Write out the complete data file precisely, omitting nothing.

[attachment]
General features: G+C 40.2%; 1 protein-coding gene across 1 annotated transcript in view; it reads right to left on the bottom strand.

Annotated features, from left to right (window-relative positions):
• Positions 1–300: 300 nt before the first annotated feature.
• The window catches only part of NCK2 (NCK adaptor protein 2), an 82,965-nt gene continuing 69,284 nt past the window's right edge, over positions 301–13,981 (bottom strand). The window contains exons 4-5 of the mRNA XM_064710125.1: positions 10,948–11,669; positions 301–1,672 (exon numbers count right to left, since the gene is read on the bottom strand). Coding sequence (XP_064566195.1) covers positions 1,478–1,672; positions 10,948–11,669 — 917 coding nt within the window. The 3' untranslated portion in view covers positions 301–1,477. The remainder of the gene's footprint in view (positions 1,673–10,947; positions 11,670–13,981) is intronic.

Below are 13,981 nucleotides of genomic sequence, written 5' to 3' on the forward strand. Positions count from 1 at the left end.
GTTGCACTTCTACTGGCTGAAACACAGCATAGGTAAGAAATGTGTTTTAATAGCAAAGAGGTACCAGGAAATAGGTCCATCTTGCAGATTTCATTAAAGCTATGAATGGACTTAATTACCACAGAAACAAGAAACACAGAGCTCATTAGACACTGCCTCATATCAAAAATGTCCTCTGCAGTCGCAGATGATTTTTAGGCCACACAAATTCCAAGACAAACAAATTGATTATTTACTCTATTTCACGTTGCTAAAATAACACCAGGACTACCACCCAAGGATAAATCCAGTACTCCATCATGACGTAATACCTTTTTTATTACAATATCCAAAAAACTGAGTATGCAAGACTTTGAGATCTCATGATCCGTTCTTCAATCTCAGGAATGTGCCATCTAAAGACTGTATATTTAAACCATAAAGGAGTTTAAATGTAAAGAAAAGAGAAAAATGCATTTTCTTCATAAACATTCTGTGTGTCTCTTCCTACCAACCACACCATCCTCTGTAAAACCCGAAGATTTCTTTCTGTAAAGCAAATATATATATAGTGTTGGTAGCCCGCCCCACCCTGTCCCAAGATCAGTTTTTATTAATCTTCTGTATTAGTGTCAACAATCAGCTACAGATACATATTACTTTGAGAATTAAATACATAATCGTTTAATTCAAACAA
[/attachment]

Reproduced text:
General features: G+C 40.2%; 1 protein-coding gene across 1 annotated transcript in view; it reads right to left on the bottom strand.

Annotated features, from left to right (window-relative positions):
• Positions 1–300: 300 nt before the first annotated feature.
• The window catches only part of NCK2 (NCK adaptor protein 2), an 82,965-nt gene continuing 69,284 nt past the window's right edge, over positions 301–13,981 (bottom strand). The window contains exons 4-5 of the mRNA XM_064710125.1: positions 10,948–11,669; positions 301–1,672 (exon numbers count right to left, since the gene is read on the bottom strand). Coding sequence (XP_064566195.1) covers positions 1,478–1,672; positions 10,948–11,669 — 917 coding nt within the window. The 3' untranslated portion in view covers positions 301–1,477. The remainder of the gene's footprint in view (positions 1,673–10,947; positions 11,670–13,981) is intronic.

Below are 13,981 nucleotides of genomic sequence, written 5' to 3' on the forward strand. Positions count from 1 at the left end.
GTTGCACTTCTACTGGCTGAAACACAGCATAGGTAAGAAATGTGTTTTAATAGCAAAGAGGTACCAGGAAATAGGTCCATCTTGCAGATTTCATTAAAGCTATGAATGGACTTAATTACCACAGAAACAAGAAACACAGAGCTCATTAGACACTGCCTCATATCAAAAATGTCCTCTGCAGTCGCAGATGATTTTTAGGCCACACAAATTCCAAGACAAACAAATTGATTATTTACTCTATTTCACGTTGCTAAAATAACACCAGGACTACCACCCAAGGATAAATCCAGTACTCCATCATGACGTAATACCTTTTTTATTACAATATCCAAAAAACTGAGTATGCAAGACTTTGAGATCTCATGATCCGTTCTTCAATCTCAGGAATGTGCCATCTAAAGACTGTATATTTAAACCATAAAGGAGTTTAAATGTAAAGAAAAGAGAAAAATGCATTTTCTTCATAAACATTCTGTGTGTCTCTTCCTACCAACCACACCATCCTCTGTAAAACCCGAAGATTTCTTTCTGTAAAGCAAATATATATATAGTGTTGGTAGCCCGCCCCACCCTGTCCCAAGATCAGTTTTTATTAATCTTCTGTATTAGTGTCAACAATCAGCTACAGATACATATTACTTTGAGAATTAAATACATAATCGTTTAATTCAAACAA